In organization, I’ll be asking the following questions:
- Did you keep your theses distinct? That is, were the answers given to the question clearly different from one another?
- Were Pros and Cons at the lower level clearly structured?
- Did they have a clear relationship to their parent claims and to any supporting evidence?
- Were all claims put on the right side of the argument?
In collaboration, I’ll be looking at how well you worked together.
- Is there clear evidence that everyone contributed to the final shape of the debate?
- Were comments and the chat used to keep students focused and on task?
- Were disagreements resolved respectfully?
Suggestions for Adaptation
Below are some ways to extend this assignment or adapt it to different learning objectives or age groups.
Use as Collaborative Revision
While the basic form of this assignment involves student groups simply submitting their work for grading, this can be easily adapted into students collectively constructing a revision guide for the material covered across an entire course. Instead of allowing student groups to select a question to answer from a list, assign each group a question to answer. When students are finished, they can share the discussions they’ve created with the rest of the class, creating between them a revision guide that covers multiple different subject areas covered in class.
Changes to Scale and Group Size
While this assignment assumes groups of five students completing an assignment over one week, depending on the learning outcomes and weight you wish to place on this assignment, you may wish to modify these assumptions. You may wish to change:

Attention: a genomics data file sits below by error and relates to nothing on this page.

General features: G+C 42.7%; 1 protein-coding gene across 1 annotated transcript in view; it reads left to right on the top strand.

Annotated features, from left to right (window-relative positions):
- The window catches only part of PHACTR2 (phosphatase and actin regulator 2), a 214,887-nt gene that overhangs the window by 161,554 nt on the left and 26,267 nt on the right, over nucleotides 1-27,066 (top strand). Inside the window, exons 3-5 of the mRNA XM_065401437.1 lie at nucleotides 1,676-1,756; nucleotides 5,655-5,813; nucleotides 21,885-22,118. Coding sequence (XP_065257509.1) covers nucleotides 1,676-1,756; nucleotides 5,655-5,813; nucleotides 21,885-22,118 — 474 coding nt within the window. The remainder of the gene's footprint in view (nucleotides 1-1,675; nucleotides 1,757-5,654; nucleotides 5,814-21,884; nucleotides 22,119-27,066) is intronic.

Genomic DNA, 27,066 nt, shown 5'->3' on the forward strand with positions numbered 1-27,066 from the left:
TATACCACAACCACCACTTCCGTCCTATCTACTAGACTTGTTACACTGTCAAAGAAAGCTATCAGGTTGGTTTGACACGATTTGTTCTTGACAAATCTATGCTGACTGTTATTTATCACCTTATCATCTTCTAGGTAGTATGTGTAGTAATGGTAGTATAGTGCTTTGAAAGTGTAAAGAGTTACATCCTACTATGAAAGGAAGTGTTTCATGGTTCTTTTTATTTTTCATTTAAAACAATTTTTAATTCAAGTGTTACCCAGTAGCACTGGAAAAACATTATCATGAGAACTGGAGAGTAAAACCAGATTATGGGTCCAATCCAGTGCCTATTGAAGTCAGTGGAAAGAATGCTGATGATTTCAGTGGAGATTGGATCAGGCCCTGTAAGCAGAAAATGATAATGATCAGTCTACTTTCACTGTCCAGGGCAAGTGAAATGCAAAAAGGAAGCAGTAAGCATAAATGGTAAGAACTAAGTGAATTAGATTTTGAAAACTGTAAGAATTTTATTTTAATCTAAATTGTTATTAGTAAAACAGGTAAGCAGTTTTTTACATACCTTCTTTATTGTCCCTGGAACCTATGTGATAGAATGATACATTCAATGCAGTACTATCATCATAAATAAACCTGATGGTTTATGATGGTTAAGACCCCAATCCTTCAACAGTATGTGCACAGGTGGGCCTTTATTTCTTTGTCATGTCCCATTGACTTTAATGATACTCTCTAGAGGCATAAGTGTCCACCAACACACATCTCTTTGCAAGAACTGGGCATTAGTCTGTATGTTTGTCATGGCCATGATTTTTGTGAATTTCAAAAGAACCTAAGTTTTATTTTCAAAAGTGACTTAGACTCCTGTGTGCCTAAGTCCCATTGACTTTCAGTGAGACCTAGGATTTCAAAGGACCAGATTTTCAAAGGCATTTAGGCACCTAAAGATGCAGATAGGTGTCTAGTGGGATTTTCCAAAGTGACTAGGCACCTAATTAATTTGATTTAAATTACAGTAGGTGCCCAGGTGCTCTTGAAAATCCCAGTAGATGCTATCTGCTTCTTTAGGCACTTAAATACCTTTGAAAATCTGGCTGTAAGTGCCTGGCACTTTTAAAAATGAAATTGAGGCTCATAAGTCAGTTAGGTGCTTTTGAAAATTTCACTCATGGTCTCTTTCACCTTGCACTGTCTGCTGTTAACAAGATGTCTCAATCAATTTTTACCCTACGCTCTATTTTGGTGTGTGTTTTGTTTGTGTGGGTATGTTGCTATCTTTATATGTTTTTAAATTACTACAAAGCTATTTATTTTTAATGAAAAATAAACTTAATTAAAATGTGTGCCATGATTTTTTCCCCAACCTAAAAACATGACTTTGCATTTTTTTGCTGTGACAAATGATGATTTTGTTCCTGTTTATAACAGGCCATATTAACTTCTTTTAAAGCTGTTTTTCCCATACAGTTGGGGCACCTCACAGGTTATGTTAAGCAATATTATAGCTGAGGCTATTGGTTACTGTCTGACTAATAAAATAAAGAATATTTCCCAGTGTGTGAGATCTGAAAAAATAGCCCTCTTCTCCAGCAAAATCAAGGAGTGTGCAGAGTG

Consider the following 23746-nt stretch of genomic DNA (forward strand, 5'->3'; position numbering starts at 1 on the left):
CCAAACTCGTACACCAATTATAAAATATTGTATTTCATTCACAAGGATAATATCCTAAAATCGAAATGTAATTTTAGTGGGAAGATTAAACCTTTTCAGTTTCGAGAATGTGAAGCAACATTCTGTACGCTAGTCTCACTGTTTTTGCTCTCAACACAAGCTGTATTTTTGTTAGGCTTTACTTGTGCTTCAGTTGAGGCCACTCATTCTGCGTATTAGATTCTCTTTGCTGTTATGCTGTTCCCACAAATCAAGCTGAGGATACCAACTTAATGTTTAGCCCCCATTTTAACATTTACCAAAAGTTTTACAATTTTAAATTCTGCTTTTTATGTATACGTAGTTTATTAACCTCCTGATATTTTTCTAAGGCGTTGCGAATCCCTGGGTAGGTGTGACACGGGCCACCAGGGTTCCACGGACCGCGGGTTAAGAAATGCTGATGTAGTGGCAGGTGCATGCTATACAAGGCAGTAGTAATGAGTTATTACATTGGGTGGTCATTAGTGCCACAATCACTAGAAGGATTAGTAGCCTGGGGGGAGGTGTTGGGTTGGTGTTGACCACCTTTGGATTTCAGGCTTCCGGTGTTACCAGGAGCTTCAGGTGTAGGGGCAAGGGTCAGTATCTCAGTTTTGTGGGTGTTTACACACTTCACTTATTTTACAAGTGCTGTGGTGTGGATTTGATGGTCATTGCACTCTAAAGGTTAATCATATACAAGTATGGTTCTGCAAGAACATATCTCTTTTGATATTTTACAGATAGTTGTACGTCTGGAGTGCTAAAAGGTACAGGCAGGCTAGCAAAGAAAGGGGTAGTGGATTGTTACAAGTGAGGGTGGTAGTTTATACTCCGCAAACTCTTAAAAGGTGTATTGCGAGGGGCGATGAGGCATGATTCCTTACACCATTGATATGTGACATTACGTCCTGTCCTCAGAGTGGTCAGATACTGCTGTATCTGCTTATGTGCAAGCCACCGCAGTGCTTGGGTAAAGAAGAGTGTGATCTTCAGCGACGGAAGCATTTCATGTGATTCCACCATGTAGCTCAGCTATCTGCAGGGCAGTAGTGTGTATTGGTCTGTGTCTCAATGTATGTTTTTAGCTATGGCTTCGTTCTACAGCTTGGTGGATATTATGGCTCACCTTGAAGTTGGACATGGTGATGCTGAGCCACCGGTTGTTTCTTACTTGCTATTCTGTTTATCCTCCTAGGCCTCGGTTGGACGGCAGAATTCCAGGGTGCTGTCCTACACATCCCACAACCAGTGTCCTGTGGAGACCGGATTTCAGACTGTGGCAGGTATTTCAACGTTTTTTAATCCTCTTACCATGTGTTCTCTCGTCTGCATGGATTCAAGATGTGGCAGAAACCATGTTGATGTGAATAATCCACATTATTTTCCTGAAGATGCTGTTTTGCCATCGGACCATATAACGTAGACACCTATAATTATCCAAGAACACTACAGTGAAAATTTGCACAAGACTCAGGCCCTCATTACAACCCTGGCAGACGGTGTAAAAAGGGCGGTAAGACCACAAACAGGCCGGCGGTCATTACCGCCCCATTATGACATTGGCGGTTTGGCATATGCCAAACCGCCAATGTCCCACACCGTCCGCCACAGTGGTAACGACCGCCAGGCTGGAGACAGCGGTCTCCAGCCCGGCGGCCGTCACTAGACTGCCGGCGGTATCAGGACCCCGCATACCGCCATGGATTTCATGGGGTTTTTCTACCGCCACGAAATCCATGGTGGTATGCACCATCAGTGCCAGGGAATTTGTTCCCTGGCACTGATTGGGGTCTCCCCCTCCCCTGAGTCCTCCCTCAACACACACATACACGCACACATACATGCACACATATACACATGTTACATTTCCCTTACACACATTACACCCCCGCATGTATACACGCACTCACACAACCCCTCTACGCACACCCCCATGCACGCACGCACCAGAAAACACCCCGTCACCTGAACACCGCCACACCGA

- The number of students in a group - for larger groups, it may be necessary to revise up the minimum number of claims groups are required to create.
- The minimum number of claims students are required to create - increasing the number of claims students are required to create increases the time it will take to complete the assignment and pushes students to dig deeper into the question at hand.
- The time students have to complete the assignment - more time to complete the assignment means more time to consider new arguments or polish content.
- The number of sources students are expected to link or reference - requiring students to find and link sources build research skills and helps students check their instincts and preconceptions about material.
- Whether students complete the assignment during class time or as homework - for younger students, completing this assignment during class time means more support and help when they struggle with a concept. Completing this assignment during class time also reduces the time the assignment takes, as all students are online at the same time to engage with each other.